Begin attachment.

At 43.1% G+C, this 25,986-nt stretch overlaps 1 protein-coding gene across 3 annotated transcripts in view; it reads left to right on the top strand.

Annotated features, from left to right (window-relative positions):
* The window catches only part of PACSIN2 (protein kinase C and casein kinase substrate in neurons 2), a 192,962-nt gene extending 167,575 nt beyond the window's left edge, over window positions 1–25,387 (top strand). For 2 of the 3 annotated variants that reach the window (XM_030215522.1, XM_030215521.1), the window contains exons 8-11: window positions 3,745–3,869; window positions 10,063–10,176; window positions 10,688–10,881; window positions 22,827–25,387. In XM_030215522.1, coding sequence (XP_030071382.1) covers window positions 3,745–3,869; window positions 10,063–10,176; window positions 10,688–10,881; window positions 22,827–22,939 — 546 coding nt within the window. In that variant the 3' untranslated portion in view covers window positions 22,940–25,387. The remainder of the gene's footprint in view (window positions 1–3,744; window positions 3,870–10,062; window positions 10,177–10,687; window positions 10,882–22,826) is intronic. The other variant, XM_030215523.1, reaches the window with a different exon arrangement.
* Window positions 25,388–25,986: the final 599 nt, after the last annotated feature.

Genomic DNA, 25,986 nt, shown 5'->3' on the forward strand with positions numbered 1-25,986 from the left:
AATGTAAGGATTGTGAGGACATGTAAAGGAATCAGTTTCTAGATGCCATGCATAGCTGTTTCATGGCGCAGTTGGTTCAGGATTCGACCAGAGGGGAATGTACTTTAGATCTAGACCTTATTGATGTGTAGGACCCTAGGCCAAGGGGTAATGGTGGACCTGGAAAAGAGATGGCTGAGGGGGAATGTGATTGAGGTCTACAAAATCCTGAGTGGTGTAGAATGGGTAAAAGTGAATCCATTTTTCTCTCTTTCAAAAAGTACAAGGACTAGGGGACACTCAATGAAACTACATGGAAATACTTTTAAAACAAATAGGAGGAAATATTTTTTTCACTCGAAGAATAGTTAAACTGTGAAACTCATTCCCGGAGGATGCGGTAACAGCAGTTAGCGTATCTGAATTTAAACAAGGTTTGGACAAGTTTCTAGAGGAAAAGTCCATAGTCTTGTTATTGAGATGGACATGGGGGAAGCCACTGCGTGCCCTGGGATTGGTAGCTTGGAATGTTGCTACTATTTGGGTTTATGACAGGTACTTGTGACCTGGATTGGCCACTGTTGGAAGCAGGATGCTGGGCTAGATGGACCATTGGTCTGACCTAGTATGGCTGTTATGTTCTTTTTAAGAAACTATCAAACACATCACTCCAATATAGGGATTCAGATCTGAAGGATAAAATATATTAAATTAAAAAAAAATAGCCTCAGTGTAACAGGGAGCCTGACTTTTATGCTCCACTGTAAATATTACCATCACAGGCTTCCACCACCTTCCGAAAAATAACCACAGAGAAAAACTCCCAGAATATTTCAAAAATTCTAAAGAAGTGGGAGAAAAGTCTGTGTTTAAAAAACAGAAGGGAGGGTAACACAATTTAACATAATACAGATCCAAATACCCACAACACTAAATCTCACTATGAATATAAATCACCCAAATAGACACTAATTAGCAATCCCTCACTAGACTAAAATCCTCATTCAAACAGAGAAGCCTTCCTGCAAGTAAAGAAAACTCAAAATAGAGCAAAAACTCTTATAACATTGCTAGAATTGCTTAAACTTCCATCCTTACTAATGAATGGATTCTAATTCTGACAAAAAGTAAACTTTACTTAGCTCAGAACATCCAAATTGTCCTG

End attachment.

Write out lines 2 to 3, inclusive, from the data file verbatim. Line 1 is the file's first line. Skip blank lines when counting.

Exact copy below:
Annotated features, from left to right (window-relative positions):
* The window catches only part of PACSIN2 (protein kinase C and casein kinase substrate in neurons 2), a 192,962-nt gene extending 167,575 nt beyond the window's left edge, over window positions 1–25,387 (top strand). For 2 of the 3 annotated variants that reach the window (XM_030215522.1, XM_030215521.1), the window contains exons 8-11: window positions 3,745–3,869; window positions 10,063–10,176; window positions 10,688–10,881; window positions 22,827–25,387. In XM_030215522.1, coding sequence (XP_030071382.1) covers window positions 3,745–3,869; window positions 10,063–10,176; window positions 10,688–10,881; window positions 22,827–22,939 — 546 coding nt within the window. In that variant the 3' untranslated portion in view covers window positions 22,940–25,387. The remainder of the gene's footprint in view (window positions 1–3,744; window positions 3,870–10,062; window positions 10,177–10,687; window positions 10,882–22,826) is intronic. The other variant, XM_030215523.1, reaches the window with a different exon arrangement.